What to Eat to for Better Memory: A Mostly Plant-Based Diet, Says a Study
Eating a diet that's high in vegetables, whole grains and high-fiber foods, with a small amount of fish but minimal meat and dairy could be the answer to how to reduce your longterm risk of developing dementia, two new studies from the U.S. National Eye Institute (NEI) suggest.
"We need to explore how nutrition affects the brain and the eye," lead author Dr. Emily Chew said in an NEI news release. She is the director of the institute's division of epidemiology and clinical applications. The findings were a surprising outcome of a broad-based study designed to research aging and eye health.
The researchers analyzed data from the Age-Related Eye Disease Study (AREDS1) and its follow-up study Age-Related Eye Disease Study 2, (AREDS2) which together included 8,000 people. Those were designed to explore age-related eye disease, macular degeneration. What they found has far-reaching implications for dementia and the connection to diet.
Participants' diets were assessed, before and during the course of the study, including their average consumption of specific Mediterranean diet components over the previous year. Besides vegetables, whole grains and fish, this type of meal plan is rich in whole fruits, nuts, legumes, and olive oil and is lower in the consumption of red meat and alcohol.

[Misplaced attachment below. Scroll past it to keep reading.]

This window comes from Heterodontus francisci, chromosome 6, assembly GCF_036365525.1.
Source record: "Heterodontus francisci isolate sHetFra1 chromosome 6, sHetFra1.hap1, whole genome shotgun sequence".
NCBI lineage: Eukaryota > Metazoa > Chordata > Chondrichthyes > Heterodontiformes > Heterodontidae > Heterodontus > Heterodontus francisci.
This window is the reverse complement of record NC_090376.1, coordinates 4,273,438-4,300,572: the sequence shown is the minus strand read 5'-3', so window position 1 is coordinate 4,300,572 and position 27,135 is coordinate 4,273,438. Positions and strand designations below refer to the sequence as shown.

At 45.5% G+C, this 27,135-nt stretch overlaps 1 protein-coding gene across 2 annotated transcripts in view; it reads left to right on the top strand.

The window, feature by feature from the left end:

The study tested participants' mental, cognitive function at five years, and the follow-up study tested cognitive function at the start of that study and again two, four and 10 years later. Over the course of 15 years, those participants who most closely followed the Mediterranean diet had the lowest risk of mental impairment.
The highest levels of fish and vegetable consumption appeared to provide the greatest protection. And although cause and effect is not provable in this kind of research, at 10 years, those in the second study who ate the most fish had the slowest rate of mental decline. The findings were published April 14 in the journal Alzheimer's and Dementia.
The researchers also found that people with the APOE gene, which puts them at higher risk for Alzheimer's disease, on average had lower cognitive function scores and greater mental decline than those without the gene. The benefits of closely following a Mediterranean diet were similar for people with and without the APOE gene. This means the effects of diet on mental function are independent of genetic risk for Alzheimer's disease, according to the researchers.